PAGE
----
Of Kickboxing & Other Physiology

No words can describe my love for kickboxing. I had started back in my 2nd term of college. I was in quite a rut at school because I had burned myself studying non-stop. My grades were awful because I was clearly trying too hard to study everything all at once. Plus I had gained my freshmen 15 (and more!), so my self-esteem got shot.

When I first started out in kickboxing, I was horrific. I was completely uncoordinated, I hadn’t done any form of active exercise in months, and not to mention I hated jumping around because I felt so flubby. Eventually though, I learned to stop thinking about how I looked in the mirror or what other girls (or guys for that matter) in the class thought of me when I messed up. I concentrated solely on my instructor’s movements and my form. Soon enough, I started picking up small mannerisms that made kickboxing a more effective work out, my my body got used to the cardio conditioning, and I gained a bit of confidence.

I have had 3 kickboxing instructors so far. Each have given me at least 1 valuable lesson.

Four (AWESOME) Kickboxing Lessons I Have Received

  1. Lesson#1: Muscle Memory & Stress Relief:
    Sierra was my first instructor, and she worked as an electrical engineer consultant.  She taught me to rely on my muscle memory for this class instead of thinking too hard about the motions. The key was to listen your body: if its in pain you are working it wrong, and its okay to stop and walk away for a bit. It was also from her I realized that kickboxing would be one of my number one sources of stress relief; where I could zone out from the worries of school, work, and life and just HEEYAA it away for a while.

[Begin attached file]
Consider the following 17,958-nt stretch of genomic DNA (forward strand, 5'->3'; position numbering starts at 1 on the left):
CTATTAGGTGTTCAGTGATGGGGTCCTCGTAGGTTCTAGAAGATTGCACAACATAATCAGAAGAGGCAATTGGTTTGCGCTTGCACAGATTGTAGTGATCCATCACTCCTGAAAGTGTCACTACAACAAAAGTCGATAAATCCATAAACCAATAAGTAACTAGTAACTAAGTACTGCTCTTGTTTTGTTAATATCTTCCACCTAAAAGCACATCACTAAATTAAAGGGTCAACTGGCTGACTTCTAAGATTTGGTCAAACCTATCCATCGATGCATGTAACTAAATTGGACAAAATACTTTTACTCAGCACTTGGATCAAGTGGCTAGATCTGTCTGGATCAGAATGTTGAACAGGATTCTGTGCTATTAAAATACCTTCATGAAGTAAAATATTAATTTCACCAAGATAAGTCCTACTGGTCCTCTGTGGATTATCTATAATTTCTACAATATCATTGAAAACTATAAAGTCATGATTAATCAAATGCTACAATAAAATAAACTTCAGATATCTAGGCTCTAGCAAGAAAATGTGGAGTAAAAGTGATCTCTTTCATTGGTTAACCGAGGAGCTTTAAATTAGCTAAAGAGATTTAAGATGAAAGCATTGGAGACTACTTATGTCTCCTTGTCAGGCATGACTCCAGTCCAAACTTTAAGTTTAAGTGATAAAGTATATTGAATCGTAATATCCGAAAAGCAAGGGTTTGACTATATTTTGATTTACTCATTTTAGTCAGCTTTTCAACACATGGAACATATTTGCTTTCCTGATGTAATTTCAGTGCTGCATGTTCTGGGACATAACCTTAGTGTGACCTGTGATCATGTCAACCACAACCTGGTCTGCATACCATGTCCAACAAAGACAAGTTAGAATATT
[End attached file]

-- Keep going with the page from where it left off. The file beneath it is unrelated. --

Kickboxing Style: Fancy & fun footwork, alternated with other muscle building activities: ie – use of gliders, weighted medicine ball, a lot of partnering up activities.

    Physio Connection – How Muscle Memory Works:
    This groovy physio diagram explains how exercising your muscle fibers actually helps them gain nuclei, thus making previously trained individuals have an easier time repeating those same exercises again. Thus muscle memory.

  2. Lesson#2: Breathing & Form: